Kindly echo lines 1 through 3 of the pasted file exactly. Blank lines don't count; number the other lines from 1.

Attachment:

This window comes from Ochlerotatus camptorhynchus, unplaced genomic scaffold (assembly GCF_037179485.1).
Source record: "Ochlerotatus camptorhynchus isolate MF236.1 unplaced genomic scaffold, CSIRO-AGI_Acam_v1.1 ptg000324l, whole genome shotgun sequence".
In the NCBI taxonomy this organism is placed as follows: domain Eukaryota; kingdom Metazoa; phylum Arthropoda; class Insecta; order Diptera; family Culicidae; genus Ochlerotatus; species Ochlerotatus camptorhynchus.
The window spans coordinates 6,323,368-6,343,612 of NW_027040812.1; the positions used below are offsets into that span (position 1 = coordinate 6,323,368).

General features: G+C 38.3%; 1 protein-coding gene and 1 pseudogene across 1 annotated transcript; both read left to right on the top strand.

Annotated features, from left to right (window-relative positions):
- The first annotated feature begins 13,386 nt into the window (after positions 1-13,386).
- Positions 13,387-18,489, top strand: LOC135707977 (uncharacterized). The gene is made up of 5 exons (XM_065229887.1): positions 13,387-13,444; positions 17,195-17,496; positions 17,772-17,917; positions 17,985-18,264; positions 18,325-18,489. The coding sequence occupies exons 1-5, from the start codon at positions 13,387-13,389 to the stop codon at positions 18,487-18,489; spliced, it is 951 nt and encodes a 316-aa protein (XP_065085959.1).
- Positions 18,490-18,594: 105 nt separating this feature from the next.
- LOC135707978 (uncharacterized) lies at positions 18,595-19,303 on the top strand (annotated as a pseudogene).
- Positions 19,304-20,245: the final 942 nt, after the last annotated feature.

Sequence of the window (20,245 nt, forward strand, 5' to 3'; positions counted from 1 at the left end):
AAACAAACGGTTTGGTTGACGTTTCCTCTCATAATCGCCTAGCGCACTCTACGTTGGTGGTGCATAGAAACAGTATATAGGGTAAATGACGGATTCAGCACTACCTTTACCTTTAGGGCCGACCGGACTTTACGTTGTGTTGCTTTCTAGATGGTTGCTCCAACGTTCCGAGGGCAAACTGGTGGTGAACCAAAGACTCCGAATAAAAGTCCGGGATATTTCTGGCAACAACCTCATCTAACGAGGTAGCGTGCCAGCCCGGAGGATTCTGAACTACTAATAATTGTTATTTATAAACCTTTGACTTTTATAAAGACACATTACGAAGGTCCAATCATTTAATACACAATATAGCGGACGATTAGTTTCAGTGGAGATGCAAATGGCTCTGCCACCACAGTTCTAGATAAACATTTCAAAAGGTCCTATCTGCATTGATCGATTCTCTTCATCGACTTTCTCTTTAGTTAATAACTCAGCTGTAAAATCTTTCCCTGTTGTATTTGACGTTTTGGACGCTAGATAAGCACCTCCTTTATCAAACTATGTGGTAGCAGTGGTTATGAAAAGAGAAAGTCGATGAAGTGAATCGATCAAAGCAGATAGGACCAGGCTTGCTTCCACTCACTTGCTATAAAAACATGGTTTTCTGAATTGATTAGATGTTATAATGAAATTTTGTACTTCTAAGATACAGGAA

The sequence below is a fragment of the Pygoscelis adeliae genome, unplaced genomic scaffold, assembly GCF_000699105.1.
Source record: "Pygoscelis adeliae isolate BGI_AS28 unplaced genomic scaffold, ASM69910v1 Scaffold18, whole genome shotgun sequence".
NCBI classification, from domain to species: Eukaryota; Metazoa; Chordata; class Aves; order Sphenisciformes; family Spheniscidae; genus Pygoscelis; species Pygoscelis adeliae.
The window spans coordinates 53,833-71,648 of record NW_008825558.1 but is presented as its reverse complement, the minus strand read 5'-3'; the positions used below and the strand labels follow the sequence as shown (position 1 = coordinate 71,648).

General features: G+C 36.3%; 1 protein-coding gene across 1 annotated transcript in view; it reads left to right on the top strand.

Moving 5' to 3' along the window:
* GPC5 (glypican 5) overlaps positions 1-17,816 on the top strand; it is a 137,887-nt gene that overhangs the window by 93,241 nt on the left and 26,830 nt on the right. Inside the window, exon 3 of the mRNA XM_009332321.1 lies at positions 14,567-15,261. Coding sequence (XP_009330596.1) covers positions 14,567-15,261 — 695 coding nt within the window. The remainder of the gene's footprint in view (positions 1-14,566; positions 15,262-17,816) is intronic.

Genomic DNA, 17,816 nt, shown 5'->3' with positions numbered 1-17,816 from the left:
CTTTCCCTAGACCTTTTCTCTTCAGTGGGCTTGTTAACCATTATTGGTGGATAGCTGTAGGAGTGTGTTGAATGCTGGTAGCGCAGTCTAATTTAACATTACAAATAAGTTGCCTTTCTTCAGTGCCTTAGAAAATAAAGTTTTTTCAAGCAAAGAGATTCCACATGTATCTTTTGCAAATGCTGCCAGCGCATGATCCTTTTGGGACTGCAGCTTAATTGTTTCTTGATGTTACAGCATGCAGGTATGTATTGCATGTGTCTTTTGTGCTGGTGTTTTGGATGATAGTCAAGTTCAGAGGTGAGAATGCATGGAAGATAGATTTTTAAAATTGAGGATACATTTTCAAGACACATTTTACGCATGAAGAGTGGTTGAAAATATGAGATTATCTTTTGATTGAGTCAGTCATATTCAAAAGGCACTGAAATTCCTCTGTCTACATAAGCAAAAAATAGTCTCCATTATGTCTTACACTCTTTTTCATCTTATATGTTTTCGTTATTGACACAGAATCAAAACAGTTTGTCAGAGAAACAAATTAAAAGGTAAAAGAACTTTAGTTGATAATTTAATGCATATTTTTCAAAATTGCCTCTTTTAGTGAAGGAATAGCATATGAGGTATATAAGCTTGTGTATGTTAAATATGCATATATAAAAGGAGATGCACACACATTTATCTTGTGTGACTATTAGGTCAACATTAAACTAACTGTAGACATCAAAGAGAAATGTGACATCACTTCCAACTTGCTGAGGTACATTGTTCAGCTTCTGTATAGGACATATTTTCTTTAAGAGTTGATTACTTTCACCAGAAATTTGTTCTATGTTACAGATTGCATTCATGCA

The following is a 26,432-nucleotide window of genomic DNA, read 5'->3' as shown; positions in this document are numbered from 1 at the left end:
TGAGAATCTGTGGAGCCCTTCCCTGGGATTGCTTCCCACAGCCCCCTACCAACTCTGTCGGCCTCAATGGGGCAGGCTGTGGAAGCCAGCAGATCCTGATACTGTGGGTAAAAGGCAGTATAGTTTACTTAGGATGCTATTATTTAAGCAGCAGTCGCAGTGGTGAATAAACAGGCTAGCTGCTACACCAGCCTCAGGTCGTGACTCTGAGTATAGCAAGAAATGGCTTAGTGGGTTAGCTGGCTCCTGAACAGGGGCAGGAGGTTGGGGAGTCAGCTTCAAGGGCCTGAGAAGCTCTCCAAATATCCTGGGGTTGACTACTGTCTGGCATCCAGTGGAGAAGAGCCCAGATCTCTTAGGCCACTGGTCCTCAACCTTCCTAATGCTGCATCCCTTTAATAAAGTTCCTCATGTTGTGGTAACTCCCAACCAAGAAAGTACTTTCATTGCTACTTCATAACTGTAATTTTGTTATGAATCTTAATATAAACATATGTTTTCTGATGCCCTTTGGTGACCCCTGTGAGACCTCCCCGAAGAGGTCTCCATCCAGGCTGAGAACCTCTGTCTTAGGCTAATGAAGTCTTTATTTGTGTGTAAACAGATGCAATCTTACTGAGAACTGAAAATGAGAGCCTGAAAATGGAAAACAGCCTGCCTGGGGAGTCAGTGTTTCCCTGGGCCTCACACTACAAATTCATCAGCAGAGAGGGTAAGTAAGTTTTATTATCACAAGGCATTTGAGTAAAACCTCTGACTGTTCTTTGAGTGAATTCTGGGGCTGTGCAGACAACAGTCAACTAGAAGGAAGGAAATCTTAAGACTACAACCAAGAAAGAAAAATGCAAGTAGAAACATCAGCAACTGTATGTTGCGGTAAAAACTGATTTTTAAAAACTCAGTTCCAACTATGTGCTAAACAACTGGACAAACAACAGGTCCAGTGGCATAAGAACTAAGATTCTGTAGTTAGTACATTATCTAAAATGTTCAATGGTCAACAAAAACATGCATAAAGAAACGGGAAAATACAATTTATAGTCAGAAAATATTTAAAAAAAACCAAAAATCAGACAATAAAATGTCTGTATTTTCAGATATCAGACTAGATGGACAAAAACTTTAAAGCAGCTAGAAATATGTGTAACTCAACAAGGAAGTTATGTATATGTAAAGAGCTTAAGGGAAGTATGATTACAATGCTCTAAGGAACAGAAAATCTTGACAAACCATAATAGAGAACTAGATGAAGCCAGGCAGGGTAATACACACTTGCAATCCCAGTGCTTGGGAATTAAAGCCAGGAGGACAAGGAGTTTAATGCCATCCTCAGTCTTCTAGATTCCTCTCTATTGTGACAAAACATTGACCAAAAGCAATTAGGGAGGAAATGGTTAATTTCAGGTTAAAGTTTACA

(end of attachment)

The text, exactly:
This window comes from Ochlerotatus camptorhynchus, unplaced genomic scaffold (assembly GCF_037179485.1).
Source record: "Ochlerotatus camptorhynchus isolate MF236.1 unplaced genomic scaffold, CSIRO-AGI_Acam_v1.1 ptg000324l, whole genome shotgun sequence".
In the NCBI taxonomy this organism is placed as follows: domain Eukaryota; kingdom Metazoa; phylum Arthropoda; class Insecta; order Diptera; family Culicidae; genus Ochlerotatus; species Ochlerotatus camptorhynchus.